Dexamethasone dose for tonsillitis
Tonsillitis is one of the most common types of ailments because it is a symptom of one of the most common sicknesses – the common cold! If you have ever been sick with a cold or the flu, and you’ve felt the back of your throat swell up and perhaps heat up and become raw, you’ve experienced tonsillitis.
The tonsils – two oval shaped little pods located in the back of your throat – act like air filters for the beginning of your respiratory system. They are designed to catch and trap germs and viruses that would otherwise enter your lungs and cause infection. They also release antibodies and aid in fighting off infection. Sometimes, though, the tonsils themselves are overwhelmed with the germs it filters out, and become inflamed and infected themselves. This is the onset of tonsillitis, and it is a common occurrence that happens frequently in many who become sick with a cold. In fact, when most people claim that they have a sore throat, what they really mean is that their tonsils have become inflamed, a la tonsillitis.
There are many ways to treat tonsillitis. Most treatments include acetaminophen or ibuprofen, which are both anti-inflammatory agents designed to aid the body in fighting off infection. They are a staple medicine in many households because they are very prevalent in basic over the counter medicines. Another way to treat tonsillitis lies in the corticosteroid dexamethasone. Corticosteroids are chemicals that occur naturally in the body, secreted by the adrenal gland. Dexamethasone is a man-made, but otherwise identical, corticosteroid.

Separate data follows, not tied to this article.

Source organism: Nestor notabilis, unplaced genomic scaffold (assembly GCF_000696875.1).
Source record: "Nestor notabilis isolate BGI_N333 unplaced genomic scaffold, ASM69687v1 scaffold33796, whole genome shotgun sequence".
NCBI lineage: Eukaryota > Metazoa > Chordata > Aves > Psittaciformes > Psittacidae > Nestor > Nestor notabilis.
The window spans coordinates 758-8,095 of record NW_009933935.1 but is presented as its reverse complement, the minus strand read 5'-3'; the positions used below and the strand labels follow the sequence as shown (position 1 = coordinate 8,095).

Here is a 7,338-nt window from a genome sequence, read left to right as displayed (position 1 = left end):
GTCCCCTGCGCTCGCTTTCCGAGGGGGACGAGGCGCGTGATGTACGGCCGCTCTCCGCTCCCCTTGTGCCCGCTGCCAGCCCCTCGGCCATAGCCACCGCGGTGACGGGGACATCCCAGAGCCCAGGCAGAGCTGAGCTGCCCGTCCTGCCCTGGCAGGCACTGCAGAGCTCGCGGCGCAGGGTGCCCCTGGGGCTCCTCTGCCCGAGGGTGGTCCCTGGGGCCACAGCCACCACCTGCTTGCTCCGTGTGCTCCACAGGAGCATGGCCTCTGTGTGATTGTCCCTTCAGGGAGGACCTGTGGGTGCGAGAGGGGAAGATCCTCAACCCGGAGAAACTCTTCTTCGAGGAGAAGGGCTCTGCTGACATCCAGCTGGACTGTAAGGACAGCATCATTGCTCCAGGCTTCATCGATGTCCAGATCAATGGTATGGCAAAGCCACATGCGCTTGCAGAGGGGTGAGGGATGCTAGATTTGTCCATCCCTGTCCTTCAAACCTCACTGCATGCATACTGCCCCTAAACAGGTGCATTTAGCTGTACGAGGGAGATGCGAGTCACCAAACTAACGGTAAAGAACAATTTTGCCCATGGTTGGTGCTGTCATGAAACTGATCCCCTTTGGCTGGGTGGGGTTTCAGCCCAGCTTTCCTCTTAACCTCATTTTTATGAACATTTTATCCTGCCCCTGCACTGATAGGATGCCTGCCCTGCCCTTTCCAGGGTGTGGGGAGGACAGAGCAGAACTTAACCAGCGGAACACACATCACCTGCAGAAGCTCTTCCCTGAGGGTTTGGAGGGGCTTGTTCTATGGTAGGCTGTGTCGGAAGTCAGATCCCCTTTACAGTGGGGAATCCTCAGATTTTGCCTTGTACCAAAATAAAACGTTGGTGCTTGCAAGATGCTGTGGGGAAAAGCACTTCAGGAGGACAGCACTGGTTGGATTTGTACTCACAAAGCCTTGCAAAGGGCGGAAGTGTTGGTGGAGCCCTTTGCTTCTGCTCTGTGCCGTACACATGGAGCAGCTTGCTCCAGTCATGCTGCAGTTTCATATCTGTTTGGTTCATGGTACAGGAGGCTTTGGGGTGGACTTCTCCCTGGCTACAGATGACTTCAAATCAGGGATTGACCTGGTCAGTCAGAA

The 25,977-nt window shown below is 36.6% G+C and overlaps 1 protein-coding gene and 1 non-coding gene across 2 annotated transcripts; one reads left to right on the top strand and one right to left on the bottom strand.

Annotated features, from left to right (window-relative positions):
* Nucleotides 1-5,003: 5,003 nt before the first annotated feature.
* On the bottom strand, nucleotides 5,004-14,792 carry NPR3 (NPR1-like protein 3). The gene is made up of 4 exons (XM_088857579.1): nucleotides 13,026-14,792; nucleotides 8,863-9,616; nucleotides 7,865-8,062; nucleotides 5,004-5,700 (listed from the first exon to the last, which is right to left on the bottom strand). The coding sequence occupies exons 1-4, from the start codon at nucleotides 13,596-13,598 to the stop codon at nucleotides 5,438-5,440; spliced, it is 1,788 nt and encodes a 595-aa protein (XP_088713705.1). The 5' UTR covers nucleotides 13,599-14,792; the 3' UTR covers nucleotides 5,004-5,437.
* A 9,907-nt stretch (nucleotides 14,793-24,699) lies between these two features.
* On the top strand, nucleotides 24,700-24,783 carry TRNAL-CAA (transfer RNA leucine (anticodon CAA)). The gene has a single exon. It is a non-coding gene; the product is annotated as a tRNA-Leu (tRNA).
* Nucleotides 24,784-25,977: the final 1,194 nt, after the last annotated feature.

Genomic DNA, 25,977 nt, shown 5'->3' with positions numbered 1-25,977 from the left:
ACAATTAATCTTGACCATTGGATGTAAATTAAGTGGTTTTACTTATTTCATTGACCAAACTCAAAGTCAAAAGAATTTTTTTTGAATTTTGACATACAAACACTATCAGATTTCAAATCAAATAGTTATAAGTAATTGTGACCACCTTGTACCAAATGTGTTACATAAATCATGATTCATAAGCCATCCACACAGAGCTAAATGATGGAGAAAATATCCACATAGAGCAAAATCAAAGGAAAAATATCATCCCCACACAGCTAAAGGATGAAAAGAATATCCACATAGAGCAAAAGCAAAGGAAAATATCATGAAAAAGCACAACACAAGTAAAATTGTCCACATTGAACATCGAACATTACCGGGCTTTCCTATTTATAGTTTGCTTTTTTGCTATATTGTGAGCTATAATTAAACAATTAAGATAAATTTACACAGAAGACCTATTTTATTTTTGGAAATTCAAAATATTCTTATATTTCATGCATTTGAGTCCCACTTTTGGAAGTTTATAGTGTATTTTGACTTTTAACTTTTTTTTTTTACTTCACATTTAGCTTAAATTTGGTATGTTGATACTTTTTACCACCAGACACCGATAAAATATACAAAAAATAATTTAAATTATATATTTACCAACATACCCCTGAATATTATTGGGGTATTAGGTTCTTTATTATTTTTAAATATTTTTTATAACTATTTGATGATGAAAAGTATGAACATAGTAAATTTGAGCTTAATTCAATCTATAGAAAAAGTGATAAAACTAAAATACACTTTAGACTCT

While some infections are generally more bearable than others, and register as a mere annoyance, others, such as strep-throat, can cause a pain so severe that swallowing water becomes a difficulty. Dexamethasone is a very potent anti-inflammatory agent that is used to treat many conditions, including many types of arthritis, Crohn’s disease and even asthma. As it turns out, oral dexamethasone is a very effective way with which to treat a tonsillitis. While acetaminophen or ibuprofen can take up to twelve hours to reduce pain to a more bearable level, it has been found that people suffering from tonsillitis treated with dexamethasone can experience pain relief that is much more complete, and in some cases experienced in a mere six hours, cutting the time between administration and relief in half compared to acetaminophen or ibuprofen. Dexamethasone for tonsillitis is typically reserved for more severe cases of tonsillitis, such as strep-throat, as stated above.
Dexamethasone for tonsillitis does have its downside, though. For one, dexamethasone is a prescription only drug, which may make getting your hands on it a little more difficult than ibuprofen. Dexamethasone also suppresses the immune system, meaning that it will hamper your body’s natural ability to fight off an infection by itself. The drug should be administered in conjunction with other, infection fighting medications. These hurdles in administrating the drug the most effective way possible might explain why the public at large has not adopted using it for the common cold, as ibuprofen or acetaminophen is much more cheaply and readily available.
“I have a severe tooth pain. Can I apply dexamethasone?“